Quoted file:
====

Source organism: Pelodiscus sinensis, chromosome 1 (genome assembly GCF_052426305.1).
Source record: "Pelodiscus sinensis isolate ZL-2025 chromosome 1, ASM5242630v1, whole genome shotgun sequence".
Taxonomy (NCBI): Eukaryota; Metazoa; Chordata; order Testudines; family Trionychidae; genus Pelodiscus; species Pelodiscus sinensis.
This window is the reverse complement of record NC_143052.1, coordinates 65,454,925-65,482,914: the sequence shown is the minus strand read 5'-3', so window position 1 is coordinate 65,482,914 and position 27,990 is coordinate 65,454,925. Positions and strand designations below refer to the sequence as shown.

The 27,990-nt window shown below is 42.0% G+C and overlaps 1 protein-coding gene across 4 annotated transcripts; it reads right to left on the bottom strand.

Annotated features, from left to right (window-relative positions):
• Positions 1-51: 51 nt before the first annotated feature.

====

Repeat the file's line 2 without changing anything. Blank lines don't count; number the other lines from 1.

Source record: "Pelodiscus sinensis isolate ZL-2025 chromosome 1, ASM5242630v1, whole genome shotgun sequence".